O, Africa! has been marketed as a book for Kavalier and Clay lovers (review here), and I can see the influence. First generation American Jews in New York making a living in art that’s been considered by their contemporaries as pretty low-rent. There’s self-destruction and discussion of homosexuality and it’s implications for a man living in the macho years surrounding the World Wars. Conn even tosses in some race discussion for an added twist. However, I didn’t like it nearly as much as Chabon’s work.
One of the most interesting things this book presents is the discussion of race. It’s prevalent throughout the book and one of the main plot motivators. Conn does a good job of including race and interracial dynamics in pre-Civil Rights era America in a way that isn’t overwhelming or overly-hokey/overly-used. Please keep in mind, that I say this knowing that my own perception of history, race, and interracial dynamics is, of course, limited. I am, after all, a white female in a Midwestern suburb with a predominantly white, middle-class population.
Conn doesn’t present Micah’s relationship with the African-American community as one of either companionship or hostility. Instead, Micah is fascinated. He’s interested in a population that he views as parallel to the rest of the world but also very other. He’s portrayed as being condescending, self-deluded, and unkind in the way he approaches blacks. He is indebted to a black man who runs a gambling ring, and Conn says that Micah views the gambling losses as a kind of admission to the zoo.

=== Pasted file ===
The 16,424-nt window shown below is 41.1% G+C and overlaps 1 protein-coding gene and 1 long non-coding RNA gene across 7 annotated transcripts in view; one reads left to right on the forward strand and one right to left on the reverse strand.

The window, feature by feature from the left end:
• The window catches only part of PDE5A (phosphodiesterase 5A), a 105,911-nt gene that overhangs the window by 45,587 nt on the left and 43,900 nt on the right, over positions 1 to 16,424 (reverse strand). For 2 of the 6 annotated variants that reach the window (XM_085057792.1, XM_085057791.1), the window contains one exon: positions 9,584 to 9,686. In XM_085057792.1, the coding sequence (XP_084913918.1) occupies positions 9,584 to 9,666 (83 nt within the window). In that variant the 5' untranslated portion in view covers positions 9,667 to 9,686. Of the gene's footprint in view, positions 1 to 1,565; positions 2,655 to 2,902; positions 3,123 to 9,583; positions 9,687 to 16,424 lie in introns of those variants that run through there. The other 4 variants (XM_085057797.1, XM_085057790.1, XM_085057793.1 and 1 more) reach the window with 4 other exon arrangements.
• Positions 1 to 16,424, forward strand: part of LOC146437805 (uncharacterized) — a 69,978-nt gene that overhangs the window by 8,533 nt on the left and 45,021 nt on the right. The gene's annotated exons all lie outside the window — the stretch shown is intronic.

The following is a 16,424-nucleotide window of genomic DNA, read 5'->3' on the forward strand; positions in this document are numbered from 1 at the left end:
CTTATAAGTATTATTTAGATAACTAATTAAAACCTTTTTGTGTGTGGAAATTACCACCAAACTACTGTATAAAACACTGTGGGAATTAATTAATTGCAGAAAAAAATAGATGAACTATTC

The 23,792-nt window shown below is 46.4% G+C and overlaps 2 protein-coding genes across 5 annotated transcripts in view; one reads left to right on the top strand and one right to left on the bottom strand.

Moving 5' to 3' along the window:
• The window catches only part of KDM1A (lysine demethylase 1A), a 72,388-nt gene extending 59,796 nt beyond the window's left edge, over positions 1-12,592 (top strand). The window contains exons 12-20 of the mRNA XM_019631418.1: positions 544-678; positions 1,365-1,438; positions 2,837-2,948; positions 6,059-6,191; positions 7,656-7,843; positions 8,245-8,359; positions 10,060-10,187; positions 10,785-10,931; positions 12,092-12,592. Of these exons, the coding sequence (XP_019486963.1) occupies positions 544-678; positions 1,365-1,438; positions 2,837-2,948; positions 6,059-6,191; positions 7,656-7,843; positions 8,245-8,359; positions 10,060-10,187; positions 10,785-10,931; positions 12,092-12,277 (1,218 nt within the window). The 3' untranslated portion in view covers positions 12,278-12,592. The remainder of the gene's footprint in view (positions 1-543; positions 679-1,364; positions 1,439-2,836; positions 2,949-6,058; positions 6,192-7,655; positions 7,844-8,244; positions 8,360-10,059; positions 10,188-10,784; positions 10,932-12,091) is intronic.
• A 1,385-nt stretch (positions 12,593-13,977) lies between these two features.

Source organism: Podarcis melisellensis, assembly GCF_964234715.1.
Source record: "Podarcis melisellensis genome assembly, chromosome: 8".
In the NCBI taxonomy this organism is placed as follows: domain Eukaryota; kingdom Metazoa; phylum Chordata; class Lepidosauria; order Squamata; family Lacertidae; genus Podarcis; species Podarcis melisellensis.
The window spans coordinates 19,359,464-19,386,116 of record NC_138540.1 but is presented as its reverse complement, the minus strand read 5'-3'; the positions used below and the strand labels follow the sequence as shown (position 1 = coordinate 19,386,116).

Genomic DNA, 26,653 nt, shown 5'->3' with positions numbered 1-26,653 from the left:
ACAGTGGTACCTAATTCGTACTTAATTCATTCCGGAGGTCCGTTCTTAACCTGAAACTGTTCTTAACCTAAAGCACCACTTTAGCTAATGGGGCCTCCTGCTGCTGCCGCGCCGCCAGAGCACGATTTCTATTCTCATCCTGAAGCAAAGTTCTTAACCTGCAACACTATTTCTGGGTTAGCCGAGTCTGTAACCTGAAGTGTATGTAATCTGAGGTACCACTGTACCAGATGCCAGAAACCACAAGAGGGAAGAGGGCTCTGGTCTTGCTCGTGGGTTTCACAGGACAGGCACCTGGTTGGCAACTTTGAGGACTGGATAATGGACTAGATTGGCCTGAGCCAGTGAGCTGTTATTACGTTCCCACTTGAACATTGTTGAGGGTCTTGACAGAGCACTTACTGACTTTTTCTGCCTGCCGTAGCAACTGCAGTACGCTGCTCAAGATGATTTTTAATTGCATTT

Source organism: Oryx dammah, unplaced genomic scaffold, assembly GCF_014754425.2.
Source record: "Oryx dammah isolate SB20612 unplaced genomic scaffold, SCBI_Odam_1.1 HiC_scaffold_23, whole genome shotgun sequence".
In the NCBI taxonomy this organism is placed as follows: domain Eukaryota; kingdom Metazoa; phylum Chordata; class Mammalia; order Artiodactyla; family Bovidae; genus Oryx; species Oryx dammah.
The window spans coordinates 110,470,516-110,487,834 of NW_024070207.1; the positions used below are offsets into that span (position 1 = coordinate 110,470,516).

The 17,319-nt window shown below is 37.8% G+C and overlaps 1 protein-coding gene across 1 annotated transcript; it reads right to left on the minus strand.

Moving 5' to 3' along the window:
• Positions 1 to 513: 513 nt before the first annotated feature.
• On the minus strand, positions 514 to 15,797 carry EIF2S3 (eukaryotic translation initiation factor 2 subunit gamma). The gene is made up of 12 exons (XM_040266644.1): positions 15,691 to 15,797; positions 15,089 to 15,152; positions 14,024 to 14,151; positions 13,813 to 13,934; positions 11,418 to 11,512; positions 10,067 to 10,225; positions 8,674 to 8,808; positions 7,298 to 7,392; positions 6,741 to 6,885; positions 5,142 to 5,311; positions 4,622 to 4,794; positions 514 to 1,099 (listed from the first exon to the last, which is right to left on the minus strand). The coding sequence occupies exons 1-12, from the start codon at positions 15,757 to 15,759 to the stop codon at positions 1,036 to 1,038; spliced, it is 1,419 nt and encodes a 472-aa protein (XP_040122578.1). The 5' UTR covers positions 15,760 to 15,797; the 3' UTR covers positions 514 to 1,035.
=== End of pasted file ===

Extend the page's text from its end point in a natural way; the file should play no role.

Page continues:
Rose, Micah’s black mistress, is described as passably white, and, though she is proudly and actively invested in black empowerment groups, she is in a kind of in-between because she is light-skinned. Interestingly, Conn chooses not to make the fact that she is black a terribly scandalous aspect of their affair. Micah’s brother’s and coworkers know about the affair and, on the rare occasion that they say anything about it, really only bring up Rose’s race as an impediment to claiming her in public.
Izzy is the artful brother. He does all of the camera work and most of the editing. He’s someone who is supposed to see things, but is very withdrawn and self-denying. Izzy is gay, and despite encouragement from his brother (who has surprisingly little to say about his brother’s sexual orientation and is, in fact, quite accepting) Izzy has never acted on these impulses. Without saying anything about what happens to Izzy over the course of the book, I was surprised with some of the reactions that Conn ascribes to him. Izzy becomes quite reckless and emotional. For someone who has spent the vast majority of his life using extreme restraint and who seems to be able to distance himself from the chaos around him, Izzy goes down a surprisingly chaotic path.
Aside from some of the strange character traits, I was turned off by the writing style. Conn uses more adjectives and modifiers than are needed. He often writes trailing lists of synonyms or rewordings that are over six units long. It made for a long read. The writing was pretty purple-prosey to begin with. It was tiring and did not let up.
I would give this book a 3. It’s got a lot of the bones of a great work, but some of the characterizations and writing style choices just didn’t do it for me.
This book was received for free in exchange for an honest review from bloggingforbooks.com